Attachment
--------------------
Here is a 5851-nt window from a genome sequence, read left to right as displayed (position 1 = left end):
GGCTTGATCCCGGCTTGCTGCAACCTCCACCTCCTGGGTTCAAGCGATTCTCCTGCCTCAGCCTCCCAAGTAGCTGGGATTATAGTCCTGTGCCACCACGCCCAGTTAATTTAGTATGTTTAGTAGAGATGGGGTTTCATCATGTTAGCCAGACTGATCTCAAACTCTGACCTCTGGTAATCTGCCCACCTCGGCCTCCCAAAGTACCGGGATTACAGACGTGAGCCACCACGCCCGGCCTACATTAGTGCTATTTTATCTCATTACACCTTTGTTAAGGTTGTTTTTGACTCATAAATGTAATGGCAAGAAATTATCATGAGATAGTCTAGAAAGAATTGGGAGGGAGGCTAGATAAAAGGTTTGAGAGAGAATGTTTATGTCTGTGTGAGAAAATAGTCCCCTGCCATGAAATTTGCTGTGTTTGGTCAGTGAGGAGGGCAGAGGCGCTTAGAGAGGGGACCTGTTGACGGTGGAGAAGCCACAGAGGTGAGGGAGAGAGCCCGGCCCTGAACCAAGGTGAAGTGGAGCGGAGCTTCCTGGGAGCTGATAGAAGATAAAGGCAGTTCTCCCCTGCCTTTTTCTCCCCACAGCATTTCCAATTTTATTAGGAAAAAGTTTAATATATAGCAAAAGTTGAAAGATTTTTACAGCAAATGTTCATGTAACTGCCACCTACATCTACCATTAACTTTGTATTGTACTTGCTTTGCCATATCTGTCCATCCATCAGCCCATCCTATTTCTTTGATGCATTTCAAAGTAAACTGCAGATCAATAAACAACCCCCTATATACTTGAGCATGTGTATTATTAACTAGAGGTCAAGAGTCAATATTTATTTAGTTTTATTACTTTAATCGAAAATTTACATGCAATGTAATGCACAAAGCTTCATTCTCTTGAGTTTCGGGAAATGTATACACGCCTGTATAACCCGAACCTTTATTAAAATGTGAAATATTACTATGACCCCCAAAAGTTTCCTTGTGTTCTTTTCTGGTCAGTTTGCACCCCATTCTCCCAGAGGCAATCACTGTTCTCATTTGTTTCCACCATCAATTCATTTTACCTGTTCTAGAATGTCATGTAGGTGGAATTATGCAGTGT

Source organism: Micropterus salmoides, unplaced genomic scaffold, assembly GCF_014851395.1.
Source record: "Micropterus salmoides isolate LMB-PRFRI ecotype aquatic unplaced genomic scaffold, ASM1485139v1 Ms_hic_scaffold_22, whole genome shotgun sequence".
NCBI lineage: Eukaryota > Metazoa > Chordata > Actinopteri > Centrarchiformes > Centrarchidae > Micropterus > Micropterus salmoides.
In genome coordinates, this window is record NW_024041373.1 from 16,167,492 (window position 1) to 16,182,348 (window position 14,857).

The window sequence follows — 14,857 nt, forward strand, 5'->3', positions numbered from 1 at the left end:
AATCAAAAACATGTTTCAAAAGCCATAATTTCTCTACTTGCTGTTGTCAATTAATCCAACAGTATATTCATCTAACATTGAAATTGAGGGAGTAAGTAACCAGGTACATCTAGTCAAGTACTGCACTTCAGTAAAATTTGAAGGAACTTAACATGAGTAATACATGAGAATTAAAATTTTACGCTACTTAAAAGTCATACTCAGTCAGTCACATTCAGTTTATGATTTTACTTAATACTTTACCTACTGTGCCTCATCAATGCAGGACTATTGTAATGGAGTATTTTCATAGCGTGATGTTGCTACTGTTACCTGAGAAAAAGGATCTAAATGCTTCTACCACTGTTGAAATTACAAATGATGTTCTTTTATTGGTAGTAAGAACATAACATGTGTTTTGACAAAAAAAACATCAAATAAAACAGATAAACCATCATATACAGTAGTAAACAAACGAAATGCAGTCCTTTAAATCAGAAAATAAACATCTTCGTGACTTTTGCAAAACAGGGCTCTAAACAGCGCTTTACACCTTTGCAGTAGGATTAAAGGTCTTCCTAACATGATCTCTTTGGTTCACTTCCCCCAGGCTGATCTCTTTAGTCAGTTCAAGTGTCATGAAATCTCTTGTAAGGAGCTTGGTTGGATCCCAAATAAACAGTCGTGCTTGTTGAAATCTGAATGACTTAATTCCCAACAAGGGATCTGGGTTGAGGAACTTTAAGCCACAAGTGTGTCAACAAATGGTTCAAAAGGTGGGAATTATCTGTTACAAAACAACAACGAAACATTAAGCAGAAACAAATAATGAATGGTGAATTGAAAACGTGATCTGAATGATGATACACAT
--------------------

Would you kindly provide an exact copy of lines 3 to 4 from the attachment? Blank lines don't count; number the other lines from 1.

Source organism: Micropterus salmoides, unplaced genomic scaffold, assembly GCF_014851395.1.
Source record: "Micropterus salmoides isolate LMB-PRFRI ecotype aquatic unplaced genomic scaffold, ASM1485139v1 Ms_hic_scaffold_22, whole genome shotgun sequence".